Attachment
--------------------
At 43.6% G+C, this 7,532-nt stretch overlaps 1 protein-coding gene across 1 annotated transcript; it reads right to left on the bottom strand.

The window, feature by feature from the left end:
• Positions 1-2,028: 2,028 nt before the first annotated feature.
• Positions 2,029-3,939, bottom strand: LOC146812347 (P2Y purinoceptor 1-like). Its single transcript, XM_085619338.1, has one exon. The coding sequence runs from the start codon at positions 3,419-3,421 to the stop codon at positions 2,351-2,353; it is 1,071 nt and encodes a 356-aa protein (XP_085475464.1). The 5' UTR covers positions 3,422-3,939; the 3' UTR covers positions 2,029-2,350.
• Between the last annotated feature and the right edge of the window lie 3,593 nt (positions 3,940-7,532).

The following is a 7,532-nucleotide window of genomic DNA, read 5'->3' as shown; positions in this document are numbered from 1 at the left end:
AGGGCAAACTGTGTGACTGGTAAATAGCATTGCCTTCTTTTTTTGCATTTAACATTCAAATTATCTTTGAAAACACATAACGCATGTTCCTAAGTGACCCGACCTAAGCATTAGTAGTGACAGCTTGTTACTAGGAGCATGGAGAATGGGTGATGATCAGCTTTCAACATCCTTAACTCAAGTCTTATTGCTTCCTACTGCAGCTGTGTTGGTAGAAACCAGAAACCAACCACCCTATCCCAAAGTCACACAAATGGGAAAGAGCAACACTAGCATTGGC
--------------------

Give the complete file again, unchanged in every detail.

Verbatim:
At 43.6% G+C, this 7,532-nt stretch overlaps 1 protein-coding gene across 1 annotated transcript; it reads right to left on the bottom strand.

The window, feature by feature from the left end:
• Positions 1-2,028: 2,028 nt before the first annotated feature.
• Positions 2,029-3,939, bottom strand: LOC146812347 (P2Y purinoceptor 1-like). Its single transcript, XM_085619338.1, has one exon. The coding sequence runs from the start codon at positions 3,419-3,421 to the stop codon at positions 2,351-2,353; it is 1,071 nt and encodes a 356-aa protein (XP_085475464.1). The 5' UTR covers positions 3,422-3,939; the 3' UTR covers positions 2,029-2,350.
• Between the last annotated feature and the right edge of the window lie 3,593 nt (positions 3,940-7,532).

The following is a 7,532-nucleotide window of genomic DNA, read 5'->3' as shown; positions in this document are numbered from 1 at the left end:
AGGGCAAACTGTGTGACTGGTAAATAGCATTGCCTTCTTTTTTTGCATTTAACATTCAAATTATCTTTGAAAACACATAACGCATGTTCCTAAGTGACCCGACCTAAGCATTAGTAGTGACAGCTTGTTACTAGGAGCATGGAGAATGGGTGATGATCAGCTTTCAACATCCTTAACTCAAGTCTTATTGCTTCCTACTGCAGCTGTGTTGGTAGAAACCAGAAACCAACCACCCTATCCCAAAGTCACACAAATGGGAAAGAGCAACACTAGCATTGGC